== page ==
Network executives have long used the National Football League’s live games as a last line of defense against the rapid growth of “cord-cutting” and on-demand viewing upending the industry.
But now, the NFL is seeing its ratings tumble in the same way that the Olympics, awards shows and other live events have, falling more than 10 percent for the first five weeks of the season compared with the first five weeks of last season. A continued slide, executives say, could pose an even bigger danger: If football can’t survive the new age of TV, what can?
The explosion of modern entertainment options, offered on more devices and at any time, has splintered American audiences and sped TV’s decline, Hughes said. “Sports seemed to be immune from it — it was live, the last bastion of broadcast television. But [the world] has caught up to it now.”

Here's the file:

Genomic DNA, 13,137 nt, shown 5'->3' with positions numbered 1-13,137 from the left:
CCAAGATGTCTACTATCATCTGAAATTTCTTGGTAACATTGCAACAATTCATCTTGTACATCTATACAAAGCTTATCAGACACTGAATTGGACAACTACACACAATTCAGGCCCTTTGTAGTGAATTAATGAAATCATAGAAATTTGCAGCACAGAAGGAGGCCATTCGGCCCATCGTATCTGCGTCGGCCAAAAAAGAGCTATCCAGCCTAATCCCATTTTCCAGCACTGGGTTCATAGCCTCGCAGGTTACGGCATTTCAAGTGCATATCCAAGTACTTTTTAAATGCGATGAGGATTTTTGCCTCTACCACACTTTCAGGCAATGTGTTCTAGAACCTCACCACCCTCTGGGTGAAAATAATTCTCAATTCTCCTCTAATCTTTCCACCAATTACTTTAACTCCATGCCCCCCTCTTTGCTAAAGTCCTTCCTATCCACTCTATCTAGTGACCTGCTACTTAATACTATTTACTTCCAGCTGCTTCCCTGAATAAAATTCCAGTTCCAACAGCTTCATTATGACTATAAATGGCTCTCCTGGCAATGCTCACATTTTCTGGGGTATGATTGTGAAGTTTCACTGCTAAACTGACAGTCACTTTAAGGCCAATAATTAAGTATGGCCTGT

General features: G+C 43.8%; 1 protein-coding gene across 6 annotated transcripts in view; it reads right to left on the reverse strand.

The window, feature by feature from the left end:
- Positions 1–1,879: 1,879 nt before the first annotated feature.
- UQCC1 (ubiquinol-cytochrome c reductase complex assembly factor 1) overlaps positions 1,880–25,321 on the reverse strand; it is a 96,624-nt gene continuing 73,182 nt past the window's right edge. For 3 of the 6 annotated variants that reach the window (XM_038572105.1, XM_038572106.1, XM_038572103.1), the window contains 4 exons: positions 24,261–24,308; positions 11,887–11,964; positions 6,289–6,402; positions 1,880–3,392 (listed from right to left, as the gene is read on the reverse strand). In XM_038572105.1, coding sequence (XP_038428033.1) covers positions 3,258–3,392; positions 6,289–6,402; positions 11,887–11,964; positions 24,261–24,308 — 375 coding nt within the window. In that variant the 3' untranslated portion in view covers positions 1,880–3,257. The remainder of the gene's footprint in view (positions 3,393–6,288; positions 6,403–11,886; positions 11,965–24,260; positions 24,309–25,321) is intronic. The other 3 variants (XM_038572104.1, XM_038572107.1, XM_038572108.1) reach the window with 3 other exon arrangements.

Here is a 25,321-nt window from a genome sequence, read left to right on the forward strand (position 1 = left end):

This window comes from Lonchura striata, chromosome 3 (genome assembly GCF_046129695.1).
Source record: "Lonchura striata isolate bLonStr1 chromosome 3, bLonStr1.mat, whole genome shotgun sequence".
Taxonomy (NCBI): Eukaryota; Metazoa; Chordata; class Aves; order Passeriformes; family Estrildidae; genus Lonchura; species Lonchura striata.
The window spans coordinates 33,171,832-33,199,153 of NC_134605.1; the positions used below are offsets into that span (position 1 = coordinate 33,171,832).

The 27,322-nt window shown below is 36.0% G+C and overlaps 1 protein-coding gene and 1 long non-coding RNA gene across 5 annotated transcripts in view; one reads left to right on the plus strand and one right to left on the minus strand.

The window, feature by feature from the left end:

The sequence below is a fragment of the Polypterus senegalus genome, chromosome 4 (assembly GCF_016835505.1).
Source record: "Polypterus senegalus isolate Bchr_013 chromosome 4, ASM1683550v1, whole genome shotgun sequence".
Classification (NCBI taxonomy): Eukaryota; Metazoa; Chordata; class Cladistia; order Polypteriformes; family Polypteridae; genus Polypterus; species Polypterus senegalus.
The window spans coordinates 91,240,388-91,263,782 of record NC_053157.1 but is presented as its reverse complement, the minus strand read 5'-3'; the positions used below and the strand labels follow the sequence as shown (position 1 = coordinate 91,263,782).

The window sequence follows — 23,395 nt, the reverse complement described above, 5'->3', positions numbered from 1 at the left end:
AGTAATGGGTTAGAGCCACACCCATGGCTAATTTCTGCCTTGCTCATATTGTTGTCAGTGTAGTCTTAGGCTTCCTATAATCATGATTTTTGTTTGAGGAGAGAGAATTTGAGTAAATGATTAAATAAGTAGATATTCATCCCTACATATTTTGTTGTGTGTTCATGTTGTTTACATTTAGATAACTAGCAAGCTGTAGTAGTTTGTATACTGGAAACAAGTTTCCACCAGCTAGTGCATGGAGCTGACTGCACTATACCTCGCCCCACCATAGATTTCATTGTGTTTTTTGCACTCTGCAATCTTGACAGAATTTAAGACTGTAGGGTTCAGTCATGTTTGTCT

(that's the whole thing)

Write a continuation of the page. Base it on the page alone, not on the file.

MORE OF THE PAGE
They pointed to “a confluence of events,” including the election, to explain the ratings slide. Other weaknesses have plagued America’s most popular TV sport. Some of the league’s top players have retired or have been suspended, including Peyton Manning, Marshawn Lynch and Tom Brady, creating a star-power vacuum that may have driven casual fans away.
Add to that the cowardly way the NFL handled the Colin Kaepernick situation, which alienated so many, now former, fans.
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